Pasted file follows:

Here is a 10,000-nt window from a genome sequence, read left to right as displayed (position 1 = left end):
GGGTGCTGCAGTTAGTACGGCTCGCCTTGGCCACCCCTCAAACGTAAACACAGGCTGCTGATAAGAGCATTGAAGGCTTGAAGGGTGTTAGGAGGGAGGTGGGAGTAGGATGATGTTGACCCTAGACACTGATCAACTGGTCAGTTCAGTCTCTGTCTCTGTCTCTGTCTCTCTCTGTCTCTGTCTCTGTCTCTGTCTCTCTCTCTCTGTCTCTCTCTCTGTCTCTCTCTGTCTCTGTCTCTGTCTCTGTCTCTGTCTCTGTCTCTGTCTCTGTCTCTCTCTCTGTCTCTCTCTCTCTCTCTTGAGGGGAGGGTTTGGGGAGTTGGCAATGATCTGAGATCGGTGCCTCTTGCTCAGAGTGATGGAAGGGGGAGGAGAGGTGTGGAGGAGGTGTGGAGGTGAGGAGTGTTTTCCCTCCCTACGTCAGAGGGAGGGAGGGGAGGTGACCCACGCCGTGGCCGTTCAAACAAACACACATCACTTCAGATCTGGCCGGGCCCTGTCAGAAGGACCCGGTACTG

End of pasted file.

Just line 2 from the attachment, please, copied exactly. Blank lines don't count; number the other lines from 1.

GGGTGCTGCAGTTAGTACGGCTCGCCTTGGCCACCCCTCAAACGTAAACACAGGCTGCTGATAAGAGCATTGAAGGCTTGAAGGGTGTTAGGAGGGAGGTGGGAGTAGGATGATGTTGACCCTAGACACTGATCAACTGGTCAGTTCAGTCTCTGTCTCTGTCTCTGTCTCTCTCTGTCTCTGTCTCTGTCTCTGTCTCTCTCTCTCTGTCTCTCTCTCTGTCTCTCTCTGTCTCTGTCTCTGTCTCTGTCTCTGTCTCTGTCTCTGTCTCTGTCTCTCTCTCTGTCTCTCTCTCTCTCTCTTGAGGGGAGGGTTTGGGGAGTTGGCAATGATCTGAGATCGGTGCCTCTTGCTCAGAGTGATGGAAGGGGGAGGAGAGGTGTGGAGGAGGTGTGGAGGTGAGGAGTGTTTTCCCTCCCTACGTCAGAGGGAGGGAGGGGAGGTGACCCACGCCGTGGCCGTTCAAACAAACACACATCACTTCAGATCTGGCCGGGCCCTGTCAGAAGGACCCGGTACTG